By Dave Schwartz and Susan Donnelly
isles at NAMM can be exhausting so it was a welcome interruption when my
cell rang and it was Jann Klose confirming our 4pm appointment. Susan
Donnelly and myself wandered over to the Martin booth where Klose was
endorsing his favorite guitars. After brief introductions and the luck
of finding an open table in the booth, we settled in to discuss Klose's new
album, Reverie, and the life of a sing / songwriter.
DB Dave: Well let me open with congratulations on the new record. You
have an interesting style, there are so many textures to your music from
jazz to-- well, many other things. What can you tell me about the new
JK: Thank you very much. We started recording in May of 2007 and we
finished by the end of August/beginning of September. Over that period of
time we were in the studio about two weeks total.
DB Dave: Did you record this with your touring band or a group of studio
JK: The band that is playing on the record is the band that I tour with.
There were a few other folks on there, like friends that I donít necessarily
tour with, but weíre all New Yorkers.
DB Dave: The sound of the record is amazing. It sounds like you have a
dozen people playing at any given time.
JK: Obviously itís not that many, but I am glad it sounds like it. There
are certain songs that are more layered than others, but most of the songs
are straight-ahead live takes with only three or four people.
DB Dave: When I think of New York jazz scene, I think of Greenwich
Village coffee houses from the '60s, but certainly thatís not the way things
are today. Is there a large jazz scene happening in New York?
JK: New York definitely has a singer / songwriter thing going on. Itís a
very intimate scene, but intimate only in the sense that there are a number
of singer / songwriters that are locals that regularly play the city every
few weeks and then tour. So as I tour around the East Coast, Iíll run into
the same faces in many other cities.
DB Dave: As I said, my knowledge of new York singer / songwriters is very
limited. The only other artist that comes to my mind that sort of emerged
from the New York scene is Steve Forbert.
JK: I know him, I opened for him in Cleveland, Ohio a while back. I lived
in Cleveland from 1996 - 2000 and studied voice there with a gentleman named
David Gooding. During that time I used to play at a place called Wilburís
and the owner asked me to open for a few people and Steve Forbert was one of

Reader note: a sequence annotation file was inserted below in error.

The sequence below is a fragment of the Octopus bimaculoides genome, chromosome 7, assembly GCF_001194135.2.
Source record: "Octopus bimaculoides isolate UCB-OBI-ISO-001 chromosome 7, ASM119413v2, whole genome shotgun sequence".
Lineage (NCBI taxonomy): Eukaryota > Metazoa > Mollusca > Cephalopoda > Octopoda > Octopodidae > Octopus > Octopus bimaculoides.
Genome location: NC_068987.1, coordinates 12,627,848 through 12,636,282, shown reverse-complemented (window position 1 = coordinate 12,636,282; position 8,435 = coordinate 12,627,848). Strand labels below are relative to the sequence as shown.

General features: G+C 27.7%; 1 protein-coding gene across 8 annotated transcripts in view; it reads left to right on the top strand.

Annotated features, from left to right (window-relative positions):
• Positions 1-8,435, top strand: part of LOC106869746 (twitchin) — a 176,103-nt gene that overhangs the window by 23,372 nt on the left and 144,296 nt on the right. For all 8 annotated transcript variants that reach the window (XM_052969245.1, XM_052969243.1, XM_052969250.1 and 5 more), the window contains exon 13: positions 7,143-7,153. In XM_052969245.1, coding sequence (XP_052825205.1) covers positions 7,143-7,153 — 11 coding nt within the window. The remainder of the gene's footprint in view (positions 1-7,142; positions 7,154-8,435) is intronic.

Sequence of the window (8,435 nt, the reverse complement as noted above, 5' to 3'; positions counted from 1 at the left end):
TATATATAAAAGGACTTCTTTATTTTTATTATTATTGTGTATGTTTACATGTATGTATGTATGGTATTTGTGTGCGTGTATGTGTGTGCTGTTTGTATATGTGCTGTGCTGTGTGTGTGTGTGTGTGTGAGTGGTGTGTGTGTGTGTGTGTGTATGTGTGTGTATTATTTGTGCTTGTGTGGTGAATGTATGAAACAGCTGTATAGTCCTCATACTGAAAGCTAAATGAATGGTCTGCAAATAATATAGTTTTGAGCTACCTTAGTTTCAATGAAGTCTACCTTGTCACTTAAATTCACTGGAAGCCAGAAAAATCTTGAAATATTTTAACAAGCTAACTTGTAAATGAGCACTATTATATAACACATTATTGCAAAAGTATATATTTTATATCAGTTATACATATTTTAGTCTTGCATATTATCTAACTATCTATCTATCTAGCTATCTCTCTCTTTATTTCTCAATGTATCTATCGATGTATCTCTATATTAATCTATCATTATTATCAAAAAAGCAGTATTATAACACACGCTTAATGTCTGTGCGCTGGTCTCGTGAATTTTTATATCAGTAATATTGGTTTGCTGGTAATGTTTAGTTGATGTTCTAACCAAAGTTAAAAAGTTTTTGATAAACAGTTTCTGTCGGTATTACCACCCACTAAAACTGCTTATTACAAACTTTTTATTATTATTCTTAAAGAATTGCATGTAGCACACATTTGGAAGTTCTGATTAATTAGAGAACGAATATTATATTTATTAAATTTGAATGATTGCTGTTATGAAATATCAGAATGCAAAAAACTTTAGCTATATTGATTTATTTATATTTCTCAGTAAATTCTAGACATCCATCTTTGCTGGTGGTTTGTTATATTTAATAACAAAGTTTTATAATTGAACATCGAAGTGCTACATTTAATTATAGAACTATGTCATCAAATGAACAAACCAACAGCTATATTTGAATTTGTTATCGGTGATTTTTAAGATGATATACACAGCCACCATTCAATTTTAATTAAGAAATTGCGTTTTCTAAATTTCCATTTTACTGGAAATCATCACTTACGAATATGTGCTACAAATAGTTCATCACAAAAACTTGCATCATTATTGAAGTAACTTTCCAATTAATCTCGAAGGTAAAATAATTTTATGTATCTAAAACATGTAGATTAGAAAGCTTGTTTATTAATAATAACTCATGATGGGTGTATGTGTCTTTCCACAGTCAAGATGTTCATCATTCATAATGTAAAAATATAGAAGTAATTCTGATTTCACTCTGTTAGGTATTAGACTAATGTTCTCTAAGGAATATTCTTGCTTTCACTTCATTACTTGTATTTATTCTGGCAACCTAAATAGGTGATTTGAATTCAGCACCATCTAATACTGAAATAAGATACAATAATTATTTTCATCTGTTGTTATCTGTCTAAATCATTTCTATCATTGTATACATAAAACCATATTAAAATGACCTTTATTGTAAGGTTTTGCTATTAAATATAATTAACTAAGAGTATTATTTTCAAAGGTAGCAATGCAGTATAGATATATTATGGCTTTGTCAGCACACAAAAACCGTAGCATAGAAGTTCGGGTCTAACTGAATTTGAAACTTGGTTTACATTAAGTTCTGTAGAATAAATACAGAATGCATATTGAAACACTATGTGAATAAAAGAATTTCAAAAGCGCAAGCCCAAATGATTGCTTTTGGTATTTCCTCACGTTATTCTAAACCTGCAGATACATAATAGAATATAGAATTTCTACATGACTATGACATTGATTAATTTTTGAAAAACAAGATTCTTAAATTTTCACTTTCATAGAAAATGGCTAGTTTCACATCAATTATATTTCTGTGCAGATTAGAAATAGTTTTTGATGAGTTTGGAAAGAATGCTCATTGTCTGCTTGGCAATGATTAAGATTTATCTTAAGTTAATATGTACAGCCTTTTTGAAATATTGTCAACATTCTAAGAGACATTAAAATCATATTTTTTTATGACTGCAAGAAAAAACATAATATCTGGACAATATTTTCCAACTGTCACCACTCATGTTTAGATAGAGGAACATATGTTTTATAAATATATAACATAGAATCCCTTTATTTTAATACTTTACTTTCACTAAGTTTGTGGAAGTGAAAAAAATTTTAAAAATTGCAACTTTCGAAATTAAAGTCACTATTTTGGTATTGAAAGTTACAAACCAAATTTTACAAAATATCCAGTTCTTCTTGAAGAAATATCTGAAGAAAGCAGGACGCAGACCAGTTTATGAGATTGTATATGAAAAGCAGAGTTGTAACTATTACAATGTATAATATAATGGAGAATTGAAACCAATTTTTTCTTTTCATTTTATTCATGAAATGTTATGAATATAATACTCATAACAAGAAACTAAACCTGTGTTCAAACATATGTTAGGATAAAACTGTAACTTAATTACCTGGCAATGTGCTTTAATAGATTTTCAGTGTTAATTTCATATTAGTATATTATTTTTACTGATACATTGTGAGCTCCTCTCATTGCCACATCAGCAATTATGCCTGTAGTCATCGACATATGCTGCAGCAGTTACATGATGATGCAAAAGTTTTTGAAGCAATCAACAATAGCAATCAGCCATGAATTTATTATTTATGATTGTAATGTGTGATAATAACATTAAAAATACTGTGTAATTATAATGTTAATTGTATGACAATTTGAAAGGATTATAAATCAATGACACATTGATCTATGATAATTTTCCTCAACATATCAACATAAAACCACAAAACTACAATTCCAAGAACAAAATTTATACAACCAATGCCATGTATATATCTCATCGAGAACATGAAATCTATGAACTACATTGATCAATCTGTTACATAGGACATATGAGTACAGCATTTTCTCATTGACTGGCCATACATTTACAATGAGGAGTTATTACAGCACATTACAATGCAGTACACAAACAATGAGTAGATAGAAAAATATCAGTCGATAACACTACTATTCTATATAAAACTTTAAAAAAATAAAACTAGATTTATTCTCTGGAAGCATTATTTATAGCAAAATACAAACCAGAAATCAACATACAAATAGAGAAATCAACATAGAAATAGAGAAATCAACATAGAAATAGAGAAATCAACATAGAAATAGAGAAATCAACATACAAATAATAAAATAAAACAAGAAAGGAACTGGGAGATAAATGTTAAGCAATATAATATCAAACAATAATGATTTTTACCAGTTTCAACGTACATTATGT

DB Susan: Your music is very layered. Aside from the jazz influence you
have a reggae or islands feel. I understand that you have lived in many
JK: Yes, I grew up in South Africa and lived in Germany, and America,
DB Susan: Do you find that being exposed to diverse cultures has
influenced your music?
JK: Probably. I get asked that question a lot and, honestly, I donít
really know how to answer it. I would say that probably, but I think the
influences come more to the person than the music. But since Iím the
songwriter, it only makes sense that the influences will be in my music as
DB Dave: So you wouldnít call it a conscious approach to utilize certain
styles, but rather just something that comes out naturally?
JK: Definitely. I mean I like to incorporate as many different sounds as
I can. Anything that sounds a little different than what I have done in the
past is interesting to me and I want to use it. But I donít want to
incorporate a musical style just for the sake of using them. I want it to
fit, to be enjoyable. And I donít really think of my music in the sense of
musical styles, but more from a musical perspective. For example, on this
record, while we were mixing the album we kept adding things just as long as
they fit the song.
DB Dave: Youíre here at NAMM today as an endorser for Martin Guitars. How
does the Martin guitar add to your sound?
JK: Like many musicians Iíve played many different types of guitars. When
I found Martin, I stopped looking at other guitars. I really like them. They
make great guitars.
DB Dave: Susan owns a Martin as well.
DB Susan: I played every guitar that I could get my hands on and I kept
going back to Martin.
DB Dave: "Reverie" is your fourth CD, thatís impressive given the state
of the music industry today. It is so difficult for artists to cultivate an
enduring career. So when I interview an artist who has been fortunate enough
to release several records, I know that their career is more than about the
money or business end of things, I know that the artist has a true love for
the music as well as an understanding of the music business.
JK: Itís hard to rise above the noise because there are so many artists.
I think itís important to work at it every day and do your best.
DB Dave: Have you ever been to NAMM before?
JK: No I havenít.
DB Dave: Well, as you can tell, this convention can be a little
overwhelming. There are world class musicians from every genre of music just
walking the aisles. As you walk from booth to booth itís not uncommon to see
artists who you would never expect playing together. Have you run into any
other artists who youíve always wanted to jam with?
JK: We just had Ben Harper here in the Martin booth. I donít know about
playing with him, but I will probably go over and talk with him. I just saw
a friend of mine play, Alex Skolnick. He used to play in Testament. I have
played with him. I havenít really had a chance to walk around much Iíve been
so busy here at the Martin booth.
DB Dave: Iíve exhausted my questions. Is there anything you want to talk
JK: Just the new record. The response to this record has been great. We
will be on the road most of 2008. Weíre starting in New York and going from
there. Weíll be in the Northeast in April and then in July weíre heading to
Europe. And in the fall we hope to be on the West Coast.
I would like to thank Jann Klose for taking time out of his busy day.
Check out his new album, "Reverie." Youíll find it on his Web site: